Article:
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Pan Afr Med J. 2012;11:75. Epub 2012 Apr 19.

Snoring and obstructive sleep apnoea syndrome among hypertensive Nigerians: prevalence and clinical correlates.

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1
Department of Medicine, LAUTECH Teaching Hospital, Osogbo, Nigeria.

Abstract

BACKGROUND:

Obstructive sleep apnoea (OSA) syndrome is a common disorder in the community. Association between hypertension and sleep apnoea and /or snoring has been described. The Berlin questionnaire is a validated instrument that is used to identify individuals who are at risk for OSA. The study aim to describe the prevalence of snoring and OSA among hypertensive subjects in South Western, Nigeria.

METHODS:

This was a descriptive study conducted at the Cardiology clinic of Ladoke Akintola University of Technology LAUTECH Teaching Hospital, Osogbo, South West Nigeria. One hundred consecutive hypertensive patients were recruited from the clinic. The Berlin questionnaire and the Epworth sleepiness scale (ESS) were used to determine excessive daytime sleepiness and the risk of having OSA. Statistical analysis was done using SPSS 16.0. Data were summarized as means ± S.D and percentages.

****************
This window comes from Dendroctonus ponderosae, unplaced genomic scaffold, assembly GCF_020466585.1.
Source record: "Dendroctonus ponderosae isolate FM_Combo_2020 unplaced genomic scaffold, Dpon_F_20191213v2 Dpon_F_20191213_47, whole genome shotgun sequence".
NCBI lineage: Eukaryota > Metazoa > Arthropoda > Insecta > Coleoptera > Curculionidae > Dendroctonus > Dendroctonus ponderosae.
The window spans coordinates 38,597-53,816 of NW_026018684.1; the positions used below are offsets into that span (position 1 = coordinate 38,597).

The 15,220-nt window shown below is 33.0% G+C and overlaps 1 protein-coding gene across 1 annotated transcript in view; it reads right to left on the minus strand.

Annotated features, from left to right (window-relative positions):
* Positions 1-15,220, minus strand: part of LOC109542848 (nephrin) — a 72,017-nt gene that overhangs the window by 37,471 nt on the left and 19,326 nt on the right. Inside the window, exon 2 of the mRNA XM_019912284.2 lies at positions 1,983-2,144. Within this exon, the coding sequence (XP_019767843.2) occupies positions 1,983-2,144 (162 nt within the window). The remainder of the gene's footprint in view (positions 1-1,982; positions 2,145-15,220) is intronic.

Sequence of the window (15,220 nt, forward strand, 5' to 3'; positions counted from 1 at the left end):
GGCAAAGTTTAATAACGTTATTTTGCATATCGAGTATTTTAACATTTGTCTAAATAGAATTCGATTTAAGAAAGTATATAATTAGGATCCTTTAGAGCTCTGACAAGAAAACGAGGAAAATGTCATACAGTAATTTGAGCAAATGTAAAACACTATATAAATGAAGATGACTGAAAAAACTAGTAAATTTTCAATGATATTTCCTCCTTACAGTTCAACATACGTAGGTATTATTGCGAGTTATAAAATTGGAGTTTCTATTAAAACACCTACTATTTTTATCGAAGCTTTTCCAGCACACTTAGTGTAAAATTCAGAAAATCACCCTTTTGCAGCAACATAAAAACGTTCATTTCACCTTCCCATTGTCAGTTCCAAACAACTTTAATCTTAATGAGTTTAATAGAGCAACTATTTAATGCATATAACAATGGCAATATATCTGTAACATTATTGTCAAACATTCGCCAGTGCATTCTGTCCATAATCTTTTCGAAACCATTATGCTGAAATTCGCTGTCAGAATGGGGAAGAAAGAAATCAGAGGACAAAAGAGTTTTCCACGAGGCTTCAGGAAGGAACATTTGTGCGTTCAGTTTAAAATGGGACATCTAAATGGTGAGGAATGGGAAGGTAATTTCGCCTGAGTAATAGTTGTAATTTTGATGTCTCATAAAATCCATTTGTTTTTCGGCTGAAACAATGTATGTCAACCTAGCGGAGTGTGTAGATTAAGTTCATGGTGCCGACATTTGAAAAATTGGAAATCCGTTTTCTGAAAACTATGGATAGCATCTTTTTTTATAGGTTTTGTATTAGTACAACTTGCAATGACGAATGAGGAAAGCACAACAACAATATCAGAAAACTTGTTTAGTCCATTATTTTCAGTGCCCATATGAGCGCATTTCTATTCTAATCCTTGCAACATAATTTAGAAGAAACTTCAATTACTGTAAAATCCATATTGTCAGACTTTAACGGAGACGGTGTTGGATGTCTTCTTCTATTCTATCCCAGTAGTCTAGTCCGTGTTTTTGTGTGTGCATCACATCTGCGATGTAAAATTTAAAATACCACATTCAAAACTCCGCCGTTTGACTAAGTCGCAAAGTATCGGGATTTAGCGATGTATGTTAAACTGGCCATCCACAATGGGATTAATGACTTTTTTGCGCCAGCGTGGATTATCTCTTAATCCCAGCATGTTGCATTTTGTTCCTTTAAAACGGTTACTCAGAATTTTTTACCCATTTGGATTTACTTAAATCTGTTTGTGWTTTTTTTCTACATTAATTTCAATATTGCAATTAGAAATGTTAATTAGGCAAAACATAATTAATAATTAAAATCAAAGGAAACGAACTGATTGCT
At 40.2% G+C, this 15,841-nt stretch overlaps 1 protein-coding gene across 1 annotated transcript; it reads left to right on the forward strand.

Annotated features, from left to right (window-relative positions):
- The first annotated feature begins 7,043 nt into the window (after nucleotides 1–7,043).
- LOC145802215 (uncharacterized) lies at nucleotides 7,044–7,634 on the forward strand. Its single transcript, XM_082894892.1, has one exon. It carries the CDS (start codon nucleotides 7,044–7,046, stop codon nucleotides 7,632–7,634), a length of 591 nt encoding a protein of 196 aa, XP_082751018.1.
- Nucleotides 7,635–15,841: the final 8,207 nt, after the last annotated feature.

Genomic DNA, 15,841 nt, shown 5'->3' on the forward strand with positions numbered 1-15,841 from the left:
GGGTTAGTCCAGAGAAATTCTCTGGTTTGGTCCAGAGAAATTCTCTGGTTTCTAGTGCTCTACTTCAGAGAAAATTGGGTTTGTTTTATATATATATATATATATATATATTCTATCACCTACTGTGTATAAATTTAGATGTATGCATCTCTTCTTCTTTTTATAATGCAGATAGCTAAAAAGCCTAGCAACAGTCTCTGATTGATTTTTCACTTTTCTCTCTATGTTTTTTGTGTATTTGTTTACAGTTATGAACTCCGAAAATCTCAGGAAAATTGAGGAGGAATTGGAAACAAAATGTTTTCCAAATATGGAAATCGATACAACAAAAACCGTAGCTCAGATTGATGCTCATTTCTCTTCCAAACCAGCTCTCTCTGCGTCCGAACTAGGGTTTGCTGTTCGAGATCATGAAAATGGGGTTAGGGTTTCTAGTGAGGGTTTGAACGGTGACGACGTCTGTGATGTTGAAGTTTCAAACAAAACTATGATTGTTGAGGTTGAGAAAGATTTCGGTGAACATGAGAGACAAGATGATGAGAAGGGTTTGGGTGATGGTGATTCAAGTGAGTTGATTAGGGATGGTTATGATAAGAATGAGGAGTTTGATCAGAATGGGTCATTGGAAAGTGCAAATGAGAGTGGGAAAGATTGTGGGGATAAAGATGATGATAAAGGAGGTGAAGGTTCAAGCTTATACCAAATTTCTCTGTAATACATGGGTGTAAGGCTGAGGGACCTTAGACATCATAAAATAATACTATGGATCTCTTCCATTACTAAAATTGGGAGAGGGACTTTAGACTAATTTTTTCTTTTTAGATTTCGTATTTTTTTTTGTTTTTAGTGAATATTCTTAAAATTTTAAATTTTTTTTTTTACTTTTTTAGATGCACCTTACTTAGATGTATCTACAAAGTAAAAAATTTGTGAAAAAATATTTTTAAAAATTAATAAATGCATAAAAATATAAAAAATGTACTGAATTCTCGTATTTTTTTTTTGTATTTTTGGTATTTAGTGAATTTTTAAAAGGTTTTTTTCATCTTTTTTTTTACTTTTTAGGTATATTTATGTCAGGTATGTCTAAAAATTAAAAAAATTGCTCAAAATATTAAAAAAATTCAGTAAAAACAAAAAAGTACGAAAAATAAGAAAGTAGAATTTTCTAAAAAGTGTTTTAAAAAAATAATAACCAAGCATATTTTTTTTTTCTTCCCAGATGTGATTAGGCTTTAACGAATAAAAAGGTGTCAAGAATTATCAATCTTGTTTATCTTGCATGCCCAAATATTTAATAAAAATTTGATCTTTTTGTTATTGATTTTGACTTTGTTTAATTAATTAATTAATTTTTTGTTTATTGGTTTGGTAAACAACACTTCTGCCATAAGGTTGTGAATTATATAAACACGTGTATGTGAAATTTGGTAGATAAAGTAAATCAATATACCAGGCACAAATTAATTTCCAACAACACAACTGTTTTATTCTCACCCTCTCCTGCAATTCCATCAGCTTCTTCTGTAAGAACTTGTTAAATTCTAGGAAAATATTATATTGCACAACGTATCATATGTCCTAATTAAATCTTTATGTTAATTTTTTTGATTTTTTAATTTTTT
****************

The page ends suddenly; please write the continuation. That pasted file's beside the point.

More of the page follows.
RESULTS:

The study participants consisted of 40 males (40.0%). The demographic data were similar between both genders except that females had higher mean body mass index than males. The prevalence of snoring was 50.0%. 52% were categorized as being at high risk of having OSA. Snorers were more likely to be older, males and to have a higher fasting blood sugar than non-snorers. 96% of snorers reported excessive daytime somnolence as predicted by the ESS score compared to 4% of non snorers. Prevalence of snoring was also higher among overweight and obese hypertensive subjects than normal body mass index hypertensive subjects.

CONCLUSION:

Snoring is common among hypertensive subjects in South Western Nigeria. Clinically suspected OSA was similarly high in prevalence among them. Early identification and management may reduce the cardiovascular risk of hypertensive subjects.

KEYWORDS:

Nigeria; Snoring; clinical correlates; hypertension; prevalence; sleep apnoea

PMID:
22655109
PMCID:
PMC3361213
[Indexed for MEDLINE]
Free PMC Article
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